### Functional Considerations

Of the 27 different α-subunit point substitutions that we examined, 16 increased gating, 8 had little or no effect, 1 (αF100V) reduced gating, and 2 did not expresses as functional AChRs. If we attribute these effects on gating exclusively to changes in L0, this pattern implies that wild-type AChRs have nearly maximized the extent to which the α-subunit L5 favors the stability of unliganded-closed AChRs. We note, however, that the deletion of the putative apex residue αD97 decreased gating, presumably by increasing the relative stability of unliganded-closed AChRs even further, but this perturbation changed the backbone and also had modest effects on the kinetics of ligand binding.

While mutation of L5 residues in both α-subunits cause up to a 168-fold increase in L2 (Table II), the largest effect we observed for a single mutation was an ∼27-fold increase in the gating equilibrium constant for one of the αD97A hybrid constructs (Fig. 10). Although the relationship between energy and structure is complex, the magnitude of effect suggests that this residue experiences a significant change in its local environment between closed and open conformations. However, point mutations of single residues in the AChR membrane domain can cause a 1,000-fold change in L0 (Grosman et al., 2000b) so from this perspective, the L5 contributions to the relative stability of unliganded-closed AChRs is not large.

What makes the L5 special is its proximity to the TBS. Point mutations of many residues in the extracellular domain of the α-subunit have been examined, and most that affect gating do so by decreasing, rather than increasing, L2. For some of these, this decrease has been shown to arise, at least in part, from a decrease in L0 (Grosman et al., 2000a). The regions of greatest sensitivity are the TBS (Akk et al., 1999; Karlin, 2002; Sine, 2002), the Cys-loop (Shen et al., 2003), and, in GABAAR, the β1-β2 linker (Kash et al., 2003). The magnitudes of the changes in L2 caused by mutations of these extracellular residues is similar to those caused by mutations of the α-subunit L5, but the direction of the change is opposite. So far, L5 and the M2-M3 linker (Grosman et al., 2000a) are the only extracellular regions of the AChR that have been shown to increase the probability of spontaneous gating. In particular, our results suggest that the putative apex of the α-subunit L5, residues 96–98 (ADG), is an important region with respect to maintaining the high stability of unliganded-closed AChRs.

The relative timing of αD97 movement during the gating reaction was assessed using REFER analysis. This residue had a Φ-value of 0.93, which is indistinguishable from that of the TBS itself. This indicates that L5 in both α-subunits move early in the gating reaction, approximately in synchrony with the TBS.

The relative contributions to gating of L5 in the two α-subunits were probed by examining the separate effects of point αD97A mutations in the α-ε and α-δ subunits. The energetic contributions to gating at these two sites differed by 5.5-fold, but there was no evidence for coupling. A similar pattern was observed for the mutant αD200N in L8 (fivefold difference and no coupling; Akk et al., 1996). These results indicate that in the vicinity of the TBS the energetic contributions to gating are different at the two subunit interfaces by ∼1.6 kBT, although they do not allow us to identify which α−subunit makes the greater contribution.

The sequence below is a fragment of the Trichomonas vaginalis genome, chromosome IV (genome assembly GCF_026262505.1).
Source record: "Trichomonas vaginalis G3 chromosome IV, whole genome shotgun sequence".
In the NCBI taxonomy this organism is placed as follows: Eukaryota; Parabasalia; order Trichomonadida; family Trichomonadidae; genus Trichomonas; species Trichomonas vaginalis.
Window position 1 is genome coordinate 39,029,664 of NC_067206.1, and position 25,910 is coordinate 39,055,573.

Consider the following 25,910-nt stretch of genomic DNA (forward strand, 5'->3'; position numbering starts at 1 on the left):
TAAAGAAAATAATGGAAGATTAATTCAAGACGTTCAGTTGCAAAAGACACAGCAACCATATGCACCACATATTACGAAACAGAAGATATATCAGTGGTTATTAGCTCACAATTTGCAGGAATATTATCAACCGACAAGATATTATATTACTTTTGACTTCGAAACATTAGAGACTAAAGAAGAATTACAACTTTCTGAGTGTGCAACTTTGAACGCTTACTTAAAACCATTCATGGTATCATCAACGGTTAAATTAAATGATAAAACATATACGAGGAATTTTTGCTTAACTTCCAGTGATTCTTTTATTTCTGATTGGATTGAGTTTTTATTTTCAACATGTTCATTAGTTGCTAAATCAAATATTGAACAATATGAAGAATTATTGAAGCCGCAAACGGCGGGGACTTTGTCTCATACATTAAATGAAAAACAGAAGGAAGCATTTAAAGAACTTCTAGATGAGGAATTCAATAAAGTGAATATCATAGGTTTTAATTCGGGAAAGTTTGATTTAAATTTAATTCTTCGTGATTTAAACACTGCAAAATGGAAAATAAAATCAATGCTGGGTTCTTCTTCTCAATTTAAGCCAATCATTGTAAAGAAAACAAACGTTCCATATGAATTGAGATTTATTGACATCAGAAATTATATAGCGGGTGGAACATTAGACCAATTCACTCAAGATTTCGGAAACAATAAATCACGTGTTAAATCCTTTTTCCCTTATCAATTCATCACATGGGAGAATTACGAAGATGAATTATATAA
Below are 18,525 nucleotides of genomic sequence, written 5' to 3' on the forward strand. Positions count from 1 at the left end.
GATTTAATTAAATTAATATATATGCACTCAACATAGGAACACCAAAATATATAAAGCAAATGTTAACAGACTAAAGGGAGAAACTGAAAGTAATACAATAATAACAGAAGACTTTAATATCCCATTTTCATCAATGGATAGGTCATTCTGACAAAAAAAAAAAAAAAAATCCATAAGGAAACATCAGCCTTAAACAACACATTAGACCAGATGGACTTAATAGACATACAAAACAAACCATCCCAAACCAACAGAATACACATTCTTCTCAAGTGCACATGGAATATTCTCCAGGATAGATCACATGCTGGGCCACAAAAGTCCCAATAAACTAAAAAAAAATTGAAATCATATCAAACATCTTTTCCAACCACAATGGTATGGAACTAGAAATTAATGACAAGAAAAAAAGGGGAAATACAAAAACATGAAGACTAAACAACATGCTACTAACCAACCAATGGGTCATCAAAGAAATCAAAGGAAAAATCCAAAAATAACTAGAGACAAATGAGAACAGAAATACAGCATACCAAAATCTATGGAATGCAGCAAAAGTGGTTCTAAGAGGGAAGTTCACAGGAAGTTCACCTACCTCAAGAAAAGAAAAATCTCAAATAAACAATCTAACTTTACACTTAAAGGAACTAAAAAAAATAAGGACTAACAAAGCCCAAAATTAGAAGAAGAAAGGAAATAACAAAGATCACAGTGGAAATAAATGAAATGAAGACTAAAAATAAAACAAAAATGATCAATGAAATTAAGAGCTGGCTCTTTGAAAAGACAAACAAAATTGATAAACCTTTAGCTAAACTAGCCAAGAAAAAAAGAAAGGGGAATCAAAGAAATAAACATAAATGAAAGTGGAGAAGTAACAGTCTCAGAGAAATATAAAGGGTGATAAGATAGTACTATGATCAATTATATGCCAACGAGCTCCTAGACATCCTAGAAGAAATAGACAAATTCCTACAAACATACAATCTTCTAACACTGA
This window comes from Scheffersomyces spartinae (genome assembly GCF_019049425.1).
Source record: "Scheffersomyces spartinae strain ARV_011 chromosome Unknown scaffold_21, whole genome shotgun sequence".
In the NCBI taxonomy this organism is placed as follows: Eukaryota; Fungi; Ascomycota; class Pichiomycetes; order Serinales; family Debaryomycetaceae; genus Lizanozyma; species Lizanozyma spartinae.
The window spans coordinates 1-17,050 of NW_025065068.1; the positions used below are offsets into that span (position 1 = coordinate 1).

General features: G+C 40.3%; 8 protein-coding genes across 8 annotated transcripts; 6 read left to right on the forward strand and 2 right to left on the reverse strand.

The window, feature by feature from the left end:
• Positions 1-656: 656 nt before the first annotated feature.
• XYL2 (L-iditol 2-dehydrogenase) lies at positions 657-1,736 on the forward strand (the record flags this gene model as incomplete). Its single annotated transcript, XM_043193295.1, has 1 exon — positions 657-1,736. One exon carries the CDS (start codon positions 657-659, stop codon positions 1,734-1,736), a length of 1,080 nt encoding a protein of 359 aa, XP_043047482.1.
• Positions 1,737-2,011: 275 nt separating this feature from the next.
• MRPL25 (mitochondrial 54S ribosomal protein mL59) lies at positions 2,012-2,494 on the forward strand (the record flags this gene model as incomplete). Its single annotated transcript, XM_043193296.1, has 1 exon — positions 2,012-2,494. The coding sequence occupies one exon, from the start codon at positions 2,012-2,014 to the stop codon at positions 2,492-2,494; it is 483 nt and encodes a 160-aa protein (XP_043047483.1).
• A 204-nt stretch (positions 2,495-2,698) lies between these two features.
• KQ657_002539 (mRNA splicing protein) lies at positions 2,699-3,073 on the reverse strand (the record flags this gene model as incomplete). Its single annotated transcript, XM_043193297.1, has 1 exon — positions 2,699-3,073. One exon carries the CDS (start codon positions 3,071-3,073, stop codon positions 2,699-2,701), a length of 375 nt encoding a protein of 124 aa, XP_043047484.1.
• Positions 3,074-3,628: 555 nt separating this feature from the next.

10 mutations to the putative apex of L5 in the β-, ε-, and δ-subunits were without effect on gating, leading us to specify the role of L0-regulator only to the α-subunit. It appears that these non-α-residues do not experience a significant change in their structure or local environment as a consequence of gating.

### Structural Considerations

The functional evidence points to L5 in the α-subunit, and particularly its three putative apex residues (ADG), acting as a “latch” that, in the absence of agonists, holds the channel closed and reduces the probability of spontaneous opening. It is extremely useful to combine structural and functional information in order to deduce reaction mechanism. However, we only have an x-ray structure for AChBP, which does not “gate” and whose L5 primary sequence is poorly conserved with those of AChRs (Table I). In particular, the apex residue is an isoleucine in AChBP, but a highly conserved aspartate in the AChR. One caveat is that AChRs contain an amino acid insertion in αL5 after Y93, so there is some uncertainty about the location of αD97.

The functional evidence points to at least the three apex residues forming a concerted structure that acts as a “latch.” In the αD97 mutant series, we were unable to correlate the effect of the side chain on gating with any particular chemical or structural parameter (Fig. 3 B). At this position, substitution of any side chain (including a glycine) either had no effect or increased gating, whereas the deletion of both the backbone and side chain of αD97 resulted in a large (40-fold) decrease in gating. Further deletion of residue 96 resulted in a partial restoration of gating (L0). Finally, two substitutions of α97, proline and glycine, were special in that they generated multiple gating modes (that interconvert on the ∼0.1 s time scale), presumably because these residues allow unusual backbone configurations. This pattern of behavior is complex and more structural information is needed before we can form a hypothesis about the forces that hold the latch closed. One important clue is that substitution of serine or threonine at α97, which can participate in hydrogen bonds, resulted in a complete loss of expression of functional channels.